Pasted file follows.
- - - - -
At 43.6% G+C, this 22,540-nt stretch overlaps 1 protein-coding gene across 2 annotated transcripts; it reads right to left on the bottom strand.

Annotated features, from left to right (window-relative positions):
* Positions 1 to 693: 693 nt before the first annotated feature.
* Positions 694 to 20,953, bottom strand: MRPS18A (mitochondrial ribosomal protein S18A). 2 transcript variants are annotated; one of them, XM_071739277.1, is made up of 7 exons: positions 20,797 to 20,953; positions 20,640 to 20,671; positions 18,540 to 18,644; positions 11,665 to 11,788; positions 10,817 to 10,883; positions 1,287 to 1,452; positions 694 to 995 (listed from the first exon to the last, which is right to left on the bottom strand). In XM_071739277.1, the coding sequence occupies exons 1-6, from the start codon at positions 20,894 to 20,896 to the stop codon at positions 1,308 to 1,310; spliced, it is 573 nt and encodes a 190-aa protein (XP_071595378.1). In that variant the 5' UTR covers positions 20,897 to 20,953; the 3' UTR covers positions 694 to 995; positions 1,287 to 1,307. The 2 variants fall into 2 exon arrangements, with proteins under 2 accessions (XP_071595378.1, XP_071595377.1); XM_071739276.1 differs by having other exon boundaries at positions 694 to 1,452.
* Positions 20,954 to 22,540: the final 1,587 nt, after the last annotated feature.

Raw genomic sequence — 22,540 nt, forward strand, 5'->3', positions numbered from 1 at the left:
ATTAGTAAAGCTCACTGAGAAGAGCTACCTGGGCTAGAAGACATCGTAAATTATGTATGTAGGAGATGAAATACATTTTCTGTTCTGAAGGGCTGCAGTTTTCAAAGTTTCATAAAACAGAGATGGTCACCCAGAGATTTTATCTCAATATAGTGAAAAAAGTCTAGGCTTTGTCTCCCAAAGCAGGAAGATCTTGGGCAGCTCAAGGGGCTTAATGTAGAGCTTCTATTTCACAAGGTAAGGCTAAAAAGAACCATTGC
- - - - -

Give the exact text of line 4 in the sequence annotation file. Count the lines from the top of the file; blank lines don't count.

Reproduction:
* Positions 694 to 20,953, bottom strand: MRPS18A (mitochondrial ribosomal protein S18A). 2 transcript variants are annotated; one of them, XM_071739277.1, is made up of 7 exons: positions 20,797 to 20,953; positions 20,640 to 20,671; positions 18,540 to 18,644; positions 11,665 to 11,788; positions 10,817 to 10,883; positions 1,287 to 1,452; positions 694 to 995 (listed from the first exon to the last, which is right to left on the bottom strand). In XM_071739277.1, the coding sequence occupies exons 1-6, from the start codon at positions 20,894 to 20,896 to the stop codon at positions 1,308 to 1,310; spliced, it is 573 nt and encodes a 190-aa protein (XP_071595378.1). In that variant the 5' UTR covers positions 20,897 to 20,953; the 3' UTR covers positions 694 to 995; positions 1,287 to 1,307. The 2 variants fall into 2 exon arrangements, with proteins under 2 accessions (XP_071595378.1, XP_071595377.1); XM_071739276.1 differs by having other exon boundaries at positions 694 to 1,452.